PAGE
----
Tipping is a highly contentious issue in most restaurants. Everyone wants their piece of the pie and it’s often the most attractive incentive to working in a restaurant - cash money in your pocket! So, how do you decide which form of tipping is the best fit for your restaurant and staff?
Yup, that’s right, there is more than one way to structure tipping within your restaurant! When setting up your restaurant's payroll process, consider the pros and cons of both tipping structures.
Option 1: Tipping Out - Waitstaff and bartenders collect the tips throughout their shifts and then distribute it out to hosts, bussers, expeditors, and anyone else who may have assisted them throughout the day.
Option 2: Pooled Tipping - Pooled tipping takes the amount of tips earned during a shift and divides it evenly among everyone who worked that shift and is tip eligible.
So, which is better?
I spent three summers working at a high-end country club that pooled servers’ tips during each shift.
In year one, when I was a brand-new server, I liked the pooled tipping policy. I was able to learn the ropes and hand off the big, scary tables to more seasoned servers without losing anything in my paycheck. I could also opt to be the expeditor while still getting an equal cut. Life was good.
When I started my second summer, I began to see the other side of the pooled tipping method. Now, as a more senior member of the team, I was doing more work and taking the big, scary tables without any extra incentive. I would take the large parties of 20+ people while other servers maybe had one or two very small parties (it was a country club so we never had high volume, just big spenders). Every once in a while I would be rewarded when a club member’s guest would sneak a big tip my way, but overall it was not ideal.
At the start of my third summer, I was still annoyed with the pooled tipping method (I know what you’re thinking, not enough to stop working at this place) but it started to grow on me. After going away to college and experiencing the tipping out model, I began to understand why a restaurant might prefer pooling tips. In my experience, pooled tipping definitely encouraged a more supportive and collaborative atmosphere; I didn’t mind helping someone else with their tables because we were all sharing the tips so it benefited me as well.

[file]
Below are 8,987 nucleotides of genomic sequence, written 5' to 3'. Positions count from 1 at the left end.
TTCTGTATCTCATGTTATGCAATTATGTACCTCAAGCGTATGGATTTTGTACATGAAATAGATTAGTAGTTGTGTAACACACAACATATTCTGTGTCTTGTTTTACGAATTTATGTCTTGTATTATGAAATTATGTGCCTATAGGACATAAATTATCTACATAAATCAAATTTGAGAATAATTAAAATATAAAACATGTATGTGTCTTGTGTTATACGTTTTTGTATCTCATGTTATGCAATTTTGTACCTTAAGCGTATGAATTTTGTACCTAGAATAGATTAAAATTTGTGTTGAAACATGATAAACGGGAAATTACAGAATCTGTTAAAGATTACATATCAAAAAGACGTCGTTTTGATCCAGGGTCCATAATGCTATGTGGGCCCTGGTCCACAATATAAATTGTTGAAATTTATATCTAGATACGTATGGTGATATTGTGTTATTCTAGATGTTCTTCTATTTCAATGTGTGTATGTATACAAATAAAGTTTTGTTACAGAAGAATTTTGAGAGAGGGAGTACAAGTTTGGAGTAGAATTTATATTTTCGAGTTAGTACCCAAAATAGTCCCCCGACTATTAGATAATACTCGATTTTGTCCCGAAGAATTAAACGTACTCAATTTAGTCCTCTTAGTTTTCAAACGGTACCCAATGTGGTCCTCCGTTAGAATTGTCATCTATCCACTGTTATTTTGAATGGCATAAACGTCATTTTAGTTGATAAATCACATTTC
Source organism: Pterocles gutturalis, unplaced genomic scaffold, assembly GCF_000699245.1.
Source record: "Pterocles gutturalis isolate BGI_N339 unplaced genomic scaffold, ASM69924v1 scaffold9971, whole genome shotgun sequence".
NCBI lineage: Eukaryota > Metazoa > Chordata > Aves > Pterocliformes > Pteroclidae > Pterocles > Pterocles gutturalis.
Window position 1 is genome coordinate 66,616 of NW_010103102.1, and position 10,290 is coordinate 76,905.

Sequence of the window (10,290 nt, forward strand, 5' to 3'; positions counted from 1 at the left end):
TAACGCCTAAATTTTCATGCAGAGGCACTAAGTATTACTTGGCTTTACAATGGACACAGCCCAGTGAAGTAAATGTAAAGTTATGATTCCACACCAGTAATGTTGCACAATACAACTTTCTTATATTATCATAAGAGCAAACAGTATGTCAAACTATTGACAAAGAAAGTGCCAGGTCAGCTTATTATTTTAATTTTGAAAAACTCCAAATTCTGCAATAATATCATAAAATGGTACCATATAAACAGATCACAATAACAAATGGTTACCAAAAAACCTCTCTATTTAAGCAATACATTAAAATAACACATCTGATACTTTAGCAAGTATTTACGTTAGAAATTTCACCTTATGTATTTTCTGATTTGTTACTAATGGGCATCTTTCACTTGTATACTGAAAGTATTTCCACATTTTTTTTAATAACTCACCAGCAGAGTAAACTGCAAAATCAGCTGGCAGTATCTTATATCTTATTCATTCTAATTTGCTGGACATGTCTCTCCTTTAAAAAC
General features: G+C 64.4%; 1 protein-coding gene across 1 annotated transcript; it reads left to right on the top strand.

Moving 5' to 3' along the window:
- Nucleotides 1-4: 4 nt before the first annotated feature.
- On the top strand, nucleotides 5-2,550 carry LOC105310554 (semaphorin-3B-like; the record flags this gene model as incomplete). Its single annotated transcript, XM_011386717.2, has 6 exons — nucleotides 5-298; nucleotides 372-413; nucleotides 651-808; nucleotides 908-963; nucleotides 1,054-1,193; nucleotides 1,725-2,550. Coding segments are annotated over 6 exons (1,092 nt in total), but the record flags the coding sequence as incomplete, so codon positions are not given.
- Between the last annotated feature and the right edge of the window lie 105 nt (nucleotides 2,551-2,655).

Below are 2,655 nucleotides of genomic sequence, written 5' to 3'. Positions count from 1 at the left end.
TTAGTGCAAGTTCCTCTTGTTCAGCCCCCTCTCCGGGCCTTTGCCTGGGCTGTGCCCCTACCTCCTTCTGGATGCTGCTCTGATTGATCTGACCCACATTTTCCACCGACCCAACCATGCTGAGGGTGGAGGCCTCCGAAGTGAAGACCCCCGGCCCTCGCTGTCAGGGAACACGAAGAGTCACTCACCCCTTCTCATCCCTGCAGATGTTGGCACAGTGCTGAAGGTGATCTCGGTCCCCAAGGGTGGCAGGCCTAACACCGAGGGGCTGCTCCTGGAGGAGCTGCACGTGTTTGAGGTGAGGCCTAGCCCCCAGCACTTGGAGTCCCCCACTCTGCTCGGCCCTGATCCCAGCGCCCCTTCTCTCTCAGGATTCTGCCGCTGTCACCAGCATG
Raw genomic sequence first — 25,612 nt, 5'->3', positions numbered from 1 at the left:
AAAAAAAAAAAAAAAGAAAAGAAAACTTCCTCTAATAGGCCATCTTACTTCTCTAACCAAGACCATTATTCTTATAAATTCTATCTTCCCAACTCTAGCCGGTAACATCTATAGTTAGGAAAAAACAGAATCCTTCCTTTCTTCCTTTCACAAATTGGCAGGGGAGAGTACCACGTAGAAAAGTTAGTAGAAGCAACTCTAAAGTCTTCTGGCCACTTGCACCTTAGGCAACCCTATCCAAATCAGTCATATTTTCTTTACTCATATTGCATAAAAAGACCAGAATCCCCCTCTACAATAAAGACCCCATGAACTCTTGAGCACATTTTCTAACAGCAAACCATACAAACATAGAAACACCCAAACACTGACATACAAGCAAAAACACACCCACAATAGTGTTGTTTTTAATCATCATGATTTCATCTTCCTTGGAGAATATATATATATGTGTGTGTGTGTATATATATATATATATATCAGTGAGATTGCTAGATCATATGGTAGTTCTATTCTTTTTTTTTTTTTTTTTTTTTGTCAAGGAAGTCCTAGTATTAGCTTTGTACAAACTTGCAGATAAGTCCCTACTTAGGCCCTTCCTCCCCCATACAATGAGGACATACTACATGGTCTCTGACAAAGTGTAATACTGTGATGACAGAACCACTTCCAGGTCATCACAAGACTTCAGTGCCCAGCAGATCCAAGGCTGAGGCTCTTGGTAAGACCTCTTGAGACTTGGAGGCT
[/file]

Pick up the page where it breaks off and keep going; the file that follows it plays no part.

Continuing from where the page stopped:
As a server, I definitely preferred the tipping out model over pooled tips. Restaurants are very dog-eat-dog, for better or for worse, but it empowers workers to do their very best because their tips depend on it! However, neither type of tipping is definitively better than the other. Restaurant owners need to consider the culture they want within their establishment to determine which tipping model is the better fit for their staff and clientele.
A Couple of Tips About Tipping
Pooled tipping is typically a good fit for quick service restaurants, including fast food spots, bakeries, cafes, and pizzerias - basically any environment where there is a counter between your server and your guests. These establishments are more conducive to teamwork, so pooled tipping makes the most sense. Pooled tipping is also somewhat simpler when it comes to running payroll and figuring out how much each employee will be taking home.
In full service restaurants, bars, and nightclubs, tipping out via the waitstaff and bartenders is the common practice. They are the staff members responsible for managing the customer experience from beginning to end, making them the primary determinant of the final tip amount. It is a best practice for restaurants who use the tipping out method to create a standard in which bartenders and waitstaff tip out the rest of the team to ensure everyone receives their fair share.
As you can tell from my story above, your servers will likely always have a strong opinion about how you structure tipping within your restaurant. Having an open dialogue with your staff and making it a point to ask them which method they prefer is a great way to get team buy-in and to keep all of your employees happy.